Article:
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Demand and Demand Curve

Demand and Demand Curve

Meaning of Demand

By demand we mean the amount of some commodity which an individual wishes to purchase in a given market in a given period of time at a given price. According to Benham, the demand for anything, at a given price, is the amount of it which will be bought per unit of time at that price. Demand means always demand at a price, the term has no significance unless a price is stated or implied.”

Demand Curve

The relation between price and demand is inverse. When there is a rise in price the amount demanded falls and when the price falls, the amount demanded increases. When this relationship between price and amount demanded is shown geometrically it is called demand curve. Y1 According to Benham, “the relation between the price and the amount bought can be plotted on a diagram as a demand curve. In figure the demand curve is shown by DD curve. The quantity demanded is measured along X-axis and the corresponding price per unit along Y-axis.

Demand and Demand Curve

If perpendiculars are drawn from points indicating quantities demanded O on OX and corresponding price on OY the meeting points of these perpendiculars will be on a curve. This curve is slopping has a negative slope. It indicates that, if other things remain the same, more units of the commodity will be bought at a lower Demand price than at a higher price.

The demanded curve can be of any shape. It can be a straight line or convex curve or a concave curve. Most of the demand curves are not straight lines. They are either convex or concave partly one and partly another. There is no particular shape which is typical.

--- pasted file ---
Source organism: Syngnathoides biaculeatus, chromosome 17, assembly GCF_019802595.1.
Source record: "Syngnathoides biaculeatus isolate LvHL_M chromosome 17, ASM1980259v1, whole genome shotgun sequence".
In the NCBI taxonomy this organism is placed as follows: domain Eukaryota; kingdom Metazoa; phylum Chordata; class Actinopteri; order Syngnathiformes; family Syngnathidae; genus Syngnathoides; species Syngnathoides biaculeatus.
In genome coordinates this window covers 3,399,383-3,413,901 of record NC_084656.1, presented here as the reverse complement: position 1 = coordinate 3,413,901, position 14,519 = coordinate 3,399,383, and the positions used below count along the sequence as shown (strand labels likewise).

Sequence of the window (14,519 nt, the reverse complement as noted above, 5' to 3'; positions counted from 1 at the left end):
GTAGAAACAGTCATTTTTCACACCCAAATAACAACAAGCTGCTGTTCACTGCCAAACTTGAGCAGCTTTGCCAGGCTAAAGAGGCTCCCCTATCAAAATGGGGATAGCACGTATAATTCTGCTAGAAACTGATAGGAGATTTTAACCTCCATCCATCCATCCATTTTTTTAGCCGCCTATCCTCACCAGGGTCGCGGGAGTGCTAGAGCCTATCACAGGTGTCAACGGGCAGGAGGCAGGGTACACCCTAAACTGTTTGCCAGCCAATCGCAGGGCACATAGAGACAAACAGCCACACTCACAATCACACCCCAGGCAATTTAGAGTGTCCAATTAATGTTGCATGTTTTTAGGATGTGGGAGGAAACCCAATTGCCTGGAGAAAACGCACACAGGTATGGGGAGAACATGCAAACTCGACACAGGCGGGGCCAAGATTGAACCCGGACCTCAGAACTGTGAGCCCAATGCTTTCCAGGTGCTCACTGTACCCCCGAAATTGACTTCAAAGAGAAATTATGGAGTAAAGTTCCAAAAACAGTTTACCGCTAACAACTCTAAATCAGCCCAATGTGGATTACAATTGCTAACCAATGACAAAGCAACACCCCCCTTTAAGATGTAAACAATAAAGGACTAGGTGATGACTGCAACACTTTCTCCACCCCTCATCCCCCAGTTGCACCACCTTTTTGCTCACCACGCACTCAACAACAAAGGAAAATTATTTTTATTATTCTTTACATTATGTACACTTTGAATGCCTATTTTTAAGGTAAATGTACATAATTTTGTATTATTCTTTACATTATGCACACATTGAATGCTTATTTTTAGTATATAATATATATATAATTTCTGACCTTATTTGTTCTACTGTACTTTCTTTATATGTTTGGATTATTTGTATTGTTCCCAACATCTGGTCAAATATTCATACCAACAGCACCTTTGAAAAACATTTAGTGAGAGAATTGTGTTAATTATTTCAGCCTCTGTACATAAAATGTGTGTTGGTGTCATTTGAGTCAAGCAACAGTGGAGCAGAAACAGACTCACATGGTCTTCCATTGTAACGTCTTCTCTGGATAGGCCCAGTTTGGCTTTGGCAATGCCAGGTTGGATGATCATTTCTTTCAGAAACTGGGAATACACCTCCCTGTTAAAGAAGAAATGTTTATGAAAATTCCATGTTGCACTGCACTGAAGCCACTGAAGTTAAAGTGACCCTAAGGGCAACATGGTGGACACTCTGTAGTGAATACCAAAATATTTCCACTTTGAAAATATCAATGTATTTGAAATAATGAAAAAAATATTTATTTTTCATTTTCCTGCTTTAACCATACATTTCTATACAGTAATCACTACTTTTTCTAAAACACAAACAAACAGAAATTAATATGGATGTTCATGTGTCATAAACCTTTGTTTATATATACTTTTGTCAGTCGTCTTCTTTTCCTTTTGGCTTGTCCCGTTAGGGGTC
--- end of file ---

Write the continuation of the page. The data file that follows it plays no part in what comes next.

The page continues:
Other things remain the same:

While farming a demand curve we presume certain conditions as given. The following are the conditions which we take as constant:

  • The tastes and preferences of consumers do not change.
  • Income of the buyers remains unchanged.
  • The price of other related commodities does not change.
  • We ignore the discontinuous change. So price-demand relationship is considered continuous.
  • No individual consumer is in a position to influence the price.

Why is the demand curve sloped downwards?

This happens because of various reasons-

  1. When the price of a commodity falls a person can offer to buy more units of a commodity. This is so because the consumer equalizes the marginal utility of money with the marginal utility derived from the consumption of that unit. He stops purchasing at that point where the marginal utility of money spent is equal to the marginal utility derived from the consumption of the last unit of the commodity.
  2. When the price becomes lower the marginal utility received from the commodity become higher than the marginal utility of money. In order to bring it at equal level it is necessary that more units of the commodity be purchased so that both the utilities become equal.

Exceptional Demand Curve

Although the demand curve slopes downwards in almost all the cases but in certain circumstances the demand curve rises upwards. It means that the demand increases’ with an increase in price and decreases with the decrease in price. Some cases have been mentioned by many economists.

Sir Robert Giffen of the U.K. realized that the demand curve for inferior goods rises upwards. When superior goods, which are high priced, become more costly, consumers have to shift to inferior goods which are cheaper. The demand for inferior goods becomes more even when the price rises. Giffen gave an example of the situation prevailing in England in the 19th century. The price of wheat was rising and so the labour were not able to consume eggs, meat etc. which were high priced. So that had to consume more wheat even when the price wheat was in sing. This situation is known as “Giffen Paradox.”

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